Friday, August 22 11:55:41
It's a busy week ahead on the Irish economic front, with a number of key figures due for release, including residential property prices, retail sales and private-sector credit for July.
However, the main focus of attention is likely to be the Quarterly National Household Survey for the second quarter to see if the healthy pick-up in employment in 2013 was maintained in the first half of 2014.
Merrion Stockbrokers's analyst, Alan McQuaid, thinks it was and consequently expects the labour market data to be strong.
There was an annual increase in employment of 2.3pc or 42,700 in the opening quarter of 2014, bringing total employment to 1,888,200. This compared with an annual rise in employment of 3.3pc (61,000) in the previous quarter and an increase of 1.1pc in the year to the first quarter of 2013.
The annual increase in the numbers at work was driven by a 46,400 rise in full-time employment, while there was a fall of 3,700 in those employed on a part-time basis. On a seasonally-adjusted basis, employment increased by 1,700 (+0.1pc) in the quarter. Unemployment in the first quarter decreased by 33,900 (-11.6pc) in the year, pushing the total number out of work down to 258,100. This was the seventh quarter running where those without a job declined on an annual basis. The seasonally adjusted jobless rate decreased from 12.2pc to 12.0pc over the quarter while the numbers unemployed fell by 4,500 on an adjusted basis. The unadjusted jobless rate dropped from 13.7pc to 12.0pc over the year. Employment rose in nine of the fourteen economic sectors on an annual basis and fell in the other five. The greatest rates of increase were recorded in the Agriculture, forestry and fishing (+14.9pc or 14,400) and the Professional, scientific and technical activities (+11.4pc or 11,800) sectors. The largest rates of decrease were posted in the Wholesale and retail trade; repair of motor vehicles and motorcycles (-2.2pc or -5,900) and the Financial, insurance and real estate activities (-1.9pc or -1,900) sectors.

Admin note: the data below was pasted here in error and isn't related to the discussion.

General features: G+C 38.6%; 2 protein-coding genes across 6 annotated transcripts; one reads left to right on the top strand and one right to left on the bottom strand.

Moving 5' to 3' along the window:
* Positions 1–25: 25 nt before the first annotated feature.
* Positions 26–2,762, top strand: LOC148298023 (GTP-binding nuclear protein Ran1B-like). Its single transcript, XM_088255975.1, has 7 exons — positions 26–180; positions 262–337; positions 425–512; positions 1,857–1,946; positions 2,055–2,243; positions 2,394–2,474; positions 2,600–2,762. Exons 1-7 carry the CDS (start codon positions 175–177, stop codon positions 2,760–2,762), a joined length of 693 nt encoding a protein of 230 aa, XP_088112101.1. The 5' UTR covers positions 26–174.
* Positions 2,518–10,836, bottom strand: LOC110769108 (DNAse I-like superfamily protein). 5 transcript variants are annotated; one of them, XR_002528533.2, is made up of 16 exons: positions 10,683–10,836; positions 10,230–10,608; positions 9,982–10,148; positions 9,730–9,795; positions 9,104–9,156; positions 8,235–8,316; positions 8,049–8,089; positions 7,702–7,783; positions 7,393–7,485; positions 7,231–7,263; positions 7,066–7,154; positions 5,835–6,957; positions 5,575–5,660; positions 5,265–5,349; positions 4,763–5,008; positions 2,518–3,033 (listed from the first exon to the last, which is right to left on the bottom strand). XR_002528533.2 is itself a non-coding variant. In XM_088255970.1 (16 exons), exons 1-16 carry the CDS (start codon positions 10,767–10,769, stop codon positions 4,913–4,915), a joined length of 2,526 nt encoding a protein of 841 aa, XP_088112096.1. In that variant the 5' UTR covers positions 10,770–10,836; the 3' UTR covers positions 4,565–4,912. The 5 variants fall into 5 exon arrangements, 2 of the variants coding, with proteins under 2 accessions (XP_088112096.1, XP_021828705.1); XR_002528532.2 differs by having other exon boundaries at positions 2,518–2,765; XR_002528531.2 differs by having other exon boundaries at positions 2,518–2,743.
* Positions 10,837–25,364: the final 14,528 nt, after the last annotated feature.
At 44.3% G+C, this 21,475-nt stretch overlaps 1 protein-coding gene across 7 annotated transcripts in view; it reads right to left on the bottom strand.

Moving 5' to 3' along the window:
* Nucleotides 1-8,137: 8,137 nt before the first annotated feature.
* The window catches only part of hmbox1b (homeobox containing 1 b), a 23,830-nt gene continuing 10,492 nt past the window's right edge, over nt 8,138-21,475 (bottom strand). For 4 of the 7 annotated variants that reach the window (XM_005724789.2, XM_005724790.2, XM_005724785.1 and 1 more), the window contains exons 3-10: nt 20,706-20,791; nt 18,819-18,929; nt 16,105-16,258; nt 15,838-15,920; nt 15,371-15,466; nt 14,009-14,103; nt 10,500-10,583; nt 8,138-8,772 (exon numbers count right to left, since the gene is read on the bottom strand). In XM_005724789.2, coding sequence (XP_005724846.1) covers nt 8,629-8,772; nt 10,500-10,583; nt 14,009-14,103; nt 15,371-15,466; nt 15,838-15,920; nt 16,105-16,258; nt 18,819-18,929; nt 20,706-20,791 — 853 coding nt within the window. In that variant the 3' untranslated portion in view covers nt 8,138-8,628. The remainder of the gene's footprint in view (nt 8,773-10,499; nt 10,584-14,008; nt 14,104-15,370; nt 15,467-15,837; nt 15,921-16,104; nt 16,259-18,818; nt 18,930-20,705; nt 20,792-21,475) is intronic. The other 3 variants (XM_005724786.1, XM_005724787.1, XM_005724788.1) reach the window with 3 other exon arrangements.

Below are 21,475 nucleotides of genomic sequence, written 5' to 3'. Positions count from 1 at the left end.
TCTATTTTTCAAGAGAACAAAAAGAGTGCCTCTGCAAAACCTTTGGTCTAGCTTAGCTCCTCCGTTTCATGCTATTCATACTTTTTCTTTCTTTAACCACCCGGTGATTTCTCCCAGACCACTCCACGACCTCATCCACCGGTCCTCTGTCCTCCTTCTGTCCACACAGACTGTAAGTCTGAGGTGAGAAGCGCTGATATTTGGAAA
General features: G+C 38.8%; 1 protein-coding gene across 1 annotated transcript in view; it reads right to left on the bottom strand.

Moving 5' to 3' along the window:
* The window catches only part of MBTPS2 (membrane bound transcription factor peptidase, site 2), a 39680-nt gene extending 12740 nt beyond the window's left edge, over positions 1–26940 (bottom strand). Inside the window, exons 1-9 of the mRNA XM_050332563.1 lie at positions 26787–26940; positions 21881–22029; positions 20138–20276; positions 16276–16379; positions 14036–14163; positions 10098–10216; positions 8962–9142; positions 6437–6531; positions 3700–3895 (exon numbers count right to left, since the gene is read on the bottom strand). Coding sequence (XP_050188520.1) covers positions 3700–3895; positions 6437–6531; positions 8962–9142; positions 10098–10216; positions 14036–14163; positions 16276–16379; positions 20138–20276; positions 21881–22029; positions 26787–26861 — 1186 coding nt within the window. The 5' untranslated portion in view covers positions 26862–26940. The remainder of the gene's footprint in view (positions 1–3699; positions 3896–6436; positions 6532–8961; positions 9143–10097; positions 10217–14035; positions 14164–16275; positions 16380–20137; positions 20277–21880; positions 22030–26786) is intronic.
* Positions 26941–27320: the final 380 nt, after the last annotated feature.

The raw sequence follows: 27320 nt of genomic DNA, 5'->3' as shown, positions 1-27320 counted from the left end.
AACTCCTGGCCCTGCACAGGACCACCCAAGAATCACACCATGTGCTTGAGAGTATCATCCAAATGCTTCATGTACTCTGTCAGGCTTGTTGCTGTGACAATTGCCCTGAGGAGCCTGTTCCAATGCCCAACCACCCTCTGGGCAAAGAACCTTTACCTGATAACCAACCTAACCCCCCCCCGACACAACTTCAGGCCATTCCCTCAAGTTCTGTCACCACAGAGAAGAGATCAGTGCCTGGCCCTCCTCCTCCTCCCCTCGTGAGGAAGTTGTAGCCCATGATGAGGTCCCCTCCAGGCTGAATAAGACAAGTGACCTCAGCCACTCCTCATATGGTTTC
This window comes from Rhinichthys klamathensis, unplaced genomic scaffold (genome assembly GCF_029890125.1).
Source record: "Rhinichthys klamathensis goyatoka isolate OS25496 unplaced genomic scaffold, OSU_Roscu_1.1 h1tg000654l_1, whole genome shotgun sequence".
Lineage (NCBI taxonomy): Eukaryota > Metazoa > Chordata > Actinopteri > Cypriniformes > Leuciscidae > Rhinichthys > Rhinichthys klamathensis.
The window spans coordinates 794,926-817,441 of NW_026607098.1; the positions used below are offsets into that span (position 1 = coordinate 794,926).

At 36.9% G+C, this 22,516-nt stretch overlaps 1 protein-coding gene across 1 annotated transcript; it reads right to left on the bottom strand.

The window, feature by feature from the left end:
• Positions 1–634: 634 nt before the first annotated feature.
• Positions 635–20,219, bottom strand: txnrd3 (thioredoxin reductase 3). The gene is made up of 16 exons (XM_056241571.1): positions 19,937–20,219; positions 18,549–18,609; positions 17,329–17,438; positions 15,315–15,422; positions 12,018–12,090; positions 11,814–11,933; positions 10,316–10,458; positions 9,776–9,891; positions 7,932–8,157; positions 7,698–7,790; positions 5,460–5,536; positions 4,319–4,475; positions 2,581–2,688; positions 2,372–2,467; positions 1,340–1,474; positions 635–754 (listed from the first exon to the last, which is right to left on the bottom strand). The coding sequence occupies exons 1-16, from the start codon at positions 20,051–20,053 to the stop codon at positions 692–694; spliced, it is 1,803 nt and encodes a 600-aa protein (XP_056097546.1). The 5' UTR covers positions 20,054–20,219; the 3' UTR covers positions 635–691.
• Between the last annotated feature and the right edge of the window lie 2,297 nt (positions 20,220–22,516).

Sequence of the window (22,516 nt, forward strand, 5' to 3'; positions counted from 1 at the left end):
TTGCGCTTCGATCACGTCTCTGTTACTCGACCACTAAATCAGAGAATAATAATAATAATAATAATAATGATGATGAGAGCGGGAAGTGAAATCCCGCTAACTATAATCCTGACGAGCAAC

"While emigration has played a role in keeping the jobless rate down, it is now clear that there is a lot more to the fall in unemployment over the past two years or so than just that. In the second quarter we are looking for an annual increase in employment of 50,000," Mr McQuaid said.
Looking at the prospects for house prices, he said he now sees an average rise in Irish house prices of around 12pc, with Dublin posting the biggest increase of over 20pc. "For July, we are looking for an annual increase in residential property prices of 14.0pc."
For more visit: www.businessworld.ie